A Russian court has extended the pretrial detention of Andrei Pivovarov, the former executive director of the pro-democracy Open Russia movement.
On November 11, a court in the southern city of Krasnodar ruled that Pivovarov must be remanded in custody for another six months. He was first detained in late May when he was taken off a Warsaw-bound plane just before takeoff from St. Petersburg.
Pivovarov was charged with heading an “undesirable” organization, an accusation that stems from a 6-year-old law that has repeatedly been used to target critical voices. Pivovarov denies any wrongdoing.
Leaders of the Russia-based Open Russia dissolved the group in late May after authorities designated it an “undesirable” organization. They said they did so to protect supporters from further “harassment” by the Russian authorities.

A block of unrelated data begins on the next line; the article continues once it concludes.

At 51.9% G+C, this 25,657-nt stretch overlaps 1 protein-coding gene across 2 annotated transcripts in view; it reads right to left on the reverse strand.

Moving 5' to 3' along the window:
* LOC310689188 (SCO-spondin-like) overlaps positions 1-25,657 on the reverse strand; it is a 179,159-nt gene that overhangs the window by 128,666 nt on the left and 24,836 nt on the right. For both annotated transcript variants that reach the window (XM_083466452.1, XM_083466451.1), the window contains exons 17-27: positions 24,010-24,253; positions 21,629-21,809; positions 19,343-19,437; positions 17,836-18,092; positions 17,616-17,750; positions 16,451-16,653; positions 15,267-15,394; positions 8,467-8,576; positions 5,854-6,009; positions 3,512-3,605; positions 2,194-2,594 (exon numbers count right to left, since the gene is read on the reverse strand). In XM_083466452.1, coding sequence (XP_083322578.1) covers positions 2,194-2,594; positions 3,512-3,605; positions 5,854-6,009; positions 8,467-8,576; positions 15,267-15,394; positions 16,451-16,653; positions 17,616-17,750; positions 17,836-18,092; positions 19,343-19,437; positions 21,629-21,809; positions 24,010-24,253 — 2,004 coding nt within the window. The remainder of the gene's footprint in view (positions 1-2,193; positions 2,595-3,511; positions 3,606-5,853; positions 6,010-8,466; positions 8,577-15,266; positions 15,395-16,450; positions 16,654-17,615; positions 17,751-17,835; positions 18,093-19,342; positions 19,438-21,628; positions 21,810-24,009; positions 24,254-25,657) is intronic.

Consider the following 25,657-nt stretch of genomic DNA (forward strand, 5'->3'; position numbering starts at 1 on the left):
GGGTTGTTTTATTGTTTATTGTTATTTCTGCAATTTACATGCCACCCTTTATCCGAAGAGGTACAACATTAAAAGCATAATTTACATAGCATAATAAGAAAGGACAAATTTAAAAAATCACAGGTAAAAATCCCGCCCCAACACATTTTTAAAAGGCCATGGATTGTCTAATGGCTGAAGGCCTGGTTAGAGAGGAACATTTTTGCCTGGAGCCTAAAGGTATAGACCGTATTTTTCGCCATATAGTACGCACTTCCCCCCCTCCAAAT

Open Russia was financed by Russian tycoon Mikhail Khodorkovsky, who moved to London after spending 10 years in prison in Russia on charges widely seen as revenge for challenging Russian President Vladimir Putin politically.
The “undesirable organization” law, adopted in 2015, was part of a series of regulations pushed by the Kremlin that squeezed many nonprofit and nongovernmental organizations that received funding from foreign sources — mainly from Europe and the United States.
The Russian State Duma on June 9 approved the third and final reading of a bill to widen the scope of the law.
Under that bill, Russian nationals and organizations located anywhere in the world will be barred from taking part in the activities of foreign NGOs labeled “undesirable” in Russia.
Based on reporting by TASS and Interfax